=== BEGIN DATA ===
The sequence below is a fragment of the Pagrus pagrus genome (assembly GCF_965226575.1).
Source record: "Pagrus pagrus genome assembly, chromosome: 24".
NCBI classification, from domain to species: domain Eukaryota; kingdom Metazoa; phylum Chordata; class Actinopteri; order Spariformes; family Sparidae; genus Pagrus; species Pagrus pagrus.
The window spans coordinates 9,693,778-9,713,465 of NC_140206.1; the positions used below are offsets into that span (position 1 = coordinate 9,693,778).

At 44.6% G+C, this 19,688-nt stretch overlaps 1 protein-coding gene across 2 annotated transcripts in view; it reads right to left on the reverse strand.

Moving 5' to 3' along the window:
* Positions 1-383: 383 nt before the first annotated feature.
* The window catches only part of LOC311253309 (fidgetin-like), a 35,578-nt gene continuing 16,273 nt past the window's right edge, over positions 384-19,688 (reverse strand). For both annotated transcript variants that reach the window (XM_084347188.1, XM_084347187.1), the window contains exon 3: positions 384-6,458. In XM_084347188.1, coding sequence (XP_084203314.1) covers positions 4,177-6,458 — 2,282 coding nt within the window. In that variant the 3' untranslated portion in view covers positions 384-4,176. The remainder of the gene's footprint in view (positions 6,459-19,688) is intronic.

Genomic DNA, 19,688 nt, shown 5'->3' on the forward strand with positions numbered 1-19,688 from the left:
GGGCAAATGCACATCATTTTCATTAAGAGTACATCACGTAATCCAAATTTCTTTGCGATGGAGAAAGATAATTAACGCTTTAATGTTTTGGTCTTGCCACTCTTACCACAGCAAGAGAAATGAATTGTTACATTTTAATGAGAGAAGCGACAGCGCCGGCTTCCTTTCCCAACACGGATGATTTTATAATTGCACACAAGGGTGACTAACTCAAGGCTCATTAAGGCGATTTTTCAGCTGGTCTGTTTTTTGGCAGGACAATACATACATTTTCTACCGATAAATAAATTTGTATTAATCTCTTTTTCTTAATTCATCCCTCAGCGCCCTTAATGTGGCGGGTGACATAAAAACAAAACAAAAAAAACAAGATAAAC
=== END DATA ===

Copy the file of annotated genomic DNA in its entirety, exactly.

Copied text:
The sequence below is a fragment of the Pagrus pagrus genome (assembly GCF_965226575.1).
Source record: "Pagrus pagrus genome assembly, chromosome: 24".
NCBI classification, from domain to species: domain Eukaryota; kingdom Metazoa; phylum Chordata; class Actinopteri; order Spariformes; family Sparidae; genus Pagrus; species Pagrus pagrus.
The window spans coordinates 9,693,778-9,713,465 of NC_140206.1; the positions used below are offsets into that span (position 1 = coordinate 9,693,778).

At 44.6% G+C, this 19,688-nt stretch overlaps 1 protein-coding gene across 2 annotated transcripts in view; it reads right to left on the reverse strand.

Moving 5' to 3' along the window:
* Positions 1-383: 383 nt before the first annotated feature.
* The window catches only part of LOC311253309 (fidgetin-like), a 35,578-nt gene continuing 16,273 nt past the window's right edge, over positions 384-19,688 (reverse strand). For both annotated transcript variants that reach the window (XM_084347188.1, XM_084347187.1), the window contains exon 3: positions 384-6,458. In XM_084347188.1, coding sequence (XP_084203314.1) covers positions 4,177-6,458 — 2,282 coding nt within the window. In that variant the 3' untranslated portion in view covers positions 384-4,176. The remainder of the gene's footprint in view (positions 6,459-19,688) is intronic.

Genomic DNA, 19,688 nt, shown 5'->3' on the forward strand with positions numbered 1-19,688 from the left:
GGGCAAATGCACATCATTTTCATTAAGAGTACATCACGTAATCCAAATTTCTTTGCGATGGAGAAAGATAATTAACGCTTTAATGTTTTGGTCTTGCCACTCTTACCACAGCAAGAGAAATGAATTGTTACATTTTAATGAGAGAAGCGACAGCGCCGGCTTCCTTTCCCAACACGGATGATTTTATAATTGCACACAAGGGTGACTAACTCAAGGCTCATTAAGGCGATTTTTCAGCTGGTCTGTTTTTTGGCAGGACAATACATACATTTTCTACCGATAAATAAATTTGTATTAATCTCTTTTTCTTAATTCATCCCTCAGCGCCCTTAATGTGGCGGGTGACATAAAAACAAAACAAAAAAAACAAGATAAAC